Shortly after Willow’s death, Andrew and I spoke to a therapist who specialized in child loss. I will never forget what she described to us regarding one’s mental state after trauma. She alleged that those in the midst of trauma experience a cognitive slowdown. She warned that we would likely find ourselves forgetting things, making mistakes, and generally not thinking clearly. Suddenly I understood why I had been experiencing such fogginess, why my brain couldn’t quite keep up. I found myself asking people to repeat things several times before their words would penetrate. The world felt overwhelming, far beyond the normal deluge that comes from life in a fast-paced society.
Nearly thirteen months later, this overwhelm has failed to cease. The world continues to move too quickly for my liking. Just a few weeks ago, I visited a very large local grocery store, known for its wide selection of - well, everything. With my list in one hand and my two year old in the other, I entered the store and immediately felt my heartbeat quicken. Not only was the sheer number of people overwhelming, but the pace at which they were moving was enough to trigger internal alarm bells. I struggled to focus on the task at hand, and I felt anxiety creeping in. There were too many people moving too quickly, too many aisles to navigate, too many varieties of bread, peanut butter, frozen peas from which to choose. Somewhere between the freezer section and the organic aisles, the overwhelm won. It stopped me in my tracks, and tears sprang to my eyes. Hurried shoppers continued on their way, steering their carts around me. No one noticed my distress, except my sweet Calla. “What’s wrong, Mommy?” she asked sweetly. Words failed me. There I was, crying in the grocery store in the middle of a meltdown, my shopping cart filled with food I barely remembered selecting. Before I fully realized what I was doing, I lifted Calla out of the cart, grabbed my purse, and walked - okay, practically ran - to the exit. Once we were safely inside our car, the floodgates opened. I released more emotion than I ever would have imagined a simple grocery trip could provoke. I felt foolish, like a failure, like I had handed the overwhelm control of my life. After many deep breaths and many questions from Calla (“You miss Willow? You feel better, Mommy? Where did our groceries go?”), I recalled our conversation with the therapist many months prior. Terms like “cognitive slowdown” and “overstimulation” entered the forefront of my mind.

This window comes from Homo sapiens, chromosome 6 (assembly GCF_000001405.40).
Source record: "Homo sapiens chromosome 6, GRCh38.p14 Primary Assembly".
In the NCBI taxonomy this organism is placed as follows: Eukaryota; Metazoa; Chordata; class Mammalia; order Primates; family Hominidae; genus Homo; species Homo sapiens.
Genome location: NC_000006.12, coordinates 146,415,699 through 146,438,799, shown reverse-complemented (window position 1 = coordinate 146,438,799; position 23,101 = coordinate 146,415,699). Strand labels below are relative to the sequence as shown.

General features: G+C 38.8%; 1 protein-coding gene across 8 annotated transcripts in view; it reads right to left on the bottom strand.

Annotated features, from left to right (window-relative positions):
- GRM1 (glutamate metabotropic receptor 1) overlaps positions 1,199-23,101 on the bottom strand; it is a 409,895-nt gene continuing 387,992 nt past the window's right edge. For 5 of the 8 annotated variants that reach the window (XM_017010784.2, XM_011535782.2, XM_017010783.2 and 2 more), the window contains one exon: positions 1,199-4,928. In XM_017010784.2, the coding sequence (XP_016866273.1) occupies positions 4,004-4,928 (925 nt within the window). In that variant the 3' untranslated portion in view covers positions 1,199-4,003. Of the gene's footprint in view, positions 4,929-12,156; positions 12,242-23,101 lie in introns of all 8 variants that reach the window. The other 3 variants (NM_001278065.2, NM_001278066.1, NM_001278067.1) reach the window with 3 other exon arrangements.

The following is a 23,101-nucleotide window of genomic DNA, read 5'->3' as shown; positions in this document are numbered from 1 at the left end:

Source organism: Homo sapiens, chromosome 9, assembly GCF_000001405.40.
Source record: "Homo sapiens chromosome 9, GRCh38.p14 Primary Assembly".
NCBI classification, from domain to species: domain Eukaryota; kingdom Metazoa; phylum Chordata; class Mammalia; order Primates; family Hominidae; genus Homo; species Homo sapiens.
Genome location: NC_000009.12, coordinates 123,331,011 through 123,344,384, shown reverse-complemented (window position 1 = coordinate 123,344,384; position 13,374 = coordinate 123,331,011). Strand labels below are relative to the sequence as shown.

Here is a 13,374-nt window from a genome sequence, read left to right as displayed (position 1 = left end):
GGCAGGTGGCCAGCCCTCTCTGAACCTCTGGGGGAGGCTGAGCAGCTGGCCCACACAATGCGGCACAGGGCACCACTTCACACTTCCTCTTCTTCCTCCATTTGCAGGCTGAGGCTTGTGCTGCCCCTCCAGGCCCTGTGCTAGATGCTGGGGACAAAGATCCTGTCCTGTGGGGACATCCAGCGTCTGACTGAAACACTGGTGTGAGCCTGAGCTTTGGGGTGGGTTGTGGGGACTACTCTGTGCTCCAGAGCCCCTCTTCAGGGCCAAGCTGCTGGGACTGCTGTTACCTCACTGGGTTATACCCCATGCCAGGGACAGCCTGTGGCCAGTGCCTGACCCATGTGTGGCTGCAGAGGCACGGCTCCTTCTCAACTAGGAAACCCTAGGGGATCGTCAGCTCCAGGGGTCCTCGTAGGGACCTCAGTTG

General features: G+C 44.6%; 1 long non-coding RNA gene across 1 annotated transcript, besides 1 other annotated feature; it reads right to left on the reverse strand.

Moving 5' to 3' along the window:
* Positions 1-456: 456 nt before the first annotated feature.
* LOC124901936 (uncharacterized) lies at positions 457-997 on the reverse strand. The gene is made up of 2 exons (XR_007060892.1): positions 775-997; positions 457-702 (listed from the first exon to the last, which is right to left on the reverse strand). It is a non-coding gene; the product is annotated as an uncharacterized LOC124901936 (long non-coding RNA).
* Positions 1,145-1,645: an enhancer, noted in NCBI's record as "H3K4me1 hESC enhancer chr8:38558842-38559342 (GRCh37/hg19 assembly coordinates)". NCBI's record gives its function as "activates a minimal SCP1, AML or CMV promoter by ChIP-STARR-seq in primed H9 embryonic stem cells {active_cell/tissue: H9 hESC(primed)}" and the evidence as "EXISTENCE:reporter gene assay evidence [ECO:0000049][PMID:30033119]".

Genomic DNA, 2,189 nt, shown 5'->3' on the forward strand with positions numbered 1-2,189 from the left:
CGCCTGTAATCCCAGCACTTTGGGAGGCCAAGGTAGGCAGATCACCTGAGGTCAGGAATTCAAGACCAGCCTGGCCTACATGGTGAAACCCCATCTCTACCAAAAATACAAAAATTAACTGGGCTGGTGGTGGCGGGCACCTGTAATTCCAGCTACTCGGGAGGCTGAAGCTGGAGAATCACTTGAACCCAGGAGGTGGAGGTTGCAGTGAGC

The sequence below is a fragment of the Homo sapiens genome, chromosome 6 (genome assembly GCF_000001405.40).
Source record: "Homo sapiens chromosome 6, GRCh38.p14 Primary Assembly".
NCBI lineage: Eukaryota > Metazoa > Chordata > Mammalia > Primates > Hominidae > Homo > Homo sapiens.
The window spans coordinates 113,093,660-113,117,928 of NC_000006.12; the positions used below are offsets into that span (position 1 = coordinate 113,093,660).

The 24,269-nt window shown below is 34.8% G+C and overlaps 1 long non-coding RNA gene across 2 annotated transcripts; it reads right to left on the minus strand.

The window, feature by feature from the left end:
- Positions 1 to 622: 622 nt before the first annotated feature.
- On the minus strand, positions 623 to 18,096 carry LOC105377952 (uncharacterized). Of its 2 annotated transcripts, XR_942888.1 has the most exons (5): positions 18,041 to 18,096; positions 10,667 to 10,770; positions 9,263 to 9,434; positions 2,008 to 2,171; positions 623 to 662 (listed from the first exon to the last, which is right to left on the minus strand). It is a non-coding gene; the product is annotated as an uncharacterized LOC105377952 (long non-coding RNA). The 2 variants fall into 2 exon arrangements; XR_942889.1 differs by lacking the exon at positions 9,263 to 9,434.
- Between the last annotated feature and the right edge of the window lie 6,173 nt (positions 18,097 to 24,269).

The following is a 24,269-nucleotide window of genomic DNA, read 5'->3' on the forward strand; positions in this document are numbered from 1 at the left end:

It might be difficult for someone outside the loss community to understand how losing a child can result in a deserted grocery cart. At the surface, the two do not seem connected. But when each day is clouded by a haze of grief, accomplishing anything outside one’s comfort zone requires tremendous, dizzying effort. Even a trip to an unfamiliar grocery store can lead to a rapid unraveling. But this doesn’t boil down to shortcomings, not in the slightest. As bereaved souls, we must make the decision to allow ourselves some grace. Maybe I had fallen apart in the grocery store. Maybe I had waved the white flag in surrender and abandoned a cart full of food. But the pivotal point in this ordeal was how I chose to treat myself in a difficult moment. Rather than getting caught up in what I was incapable of handling, I chose love. I could have chastised myself for falling apart, for not accomplishing what I had set out to do. But instead I let this be a lesson in self care. I was proud to tell my daughter that her mommy had taken care of herself that day, that I had mustered the courage to listen to my heart and treat it kindly.
I am certainly a work in progress, but I am learning to be gentle with myself. To reclaim my internal narrative. To treat myself with the grace I certainly extend to others who wear these uncomfortable shoes. I am choosing to love myself and accept that I am enough, that I am rising, that each day I am handling that which I did not know I was capable. To my fellow grieving hearts, choose love. You deserve it.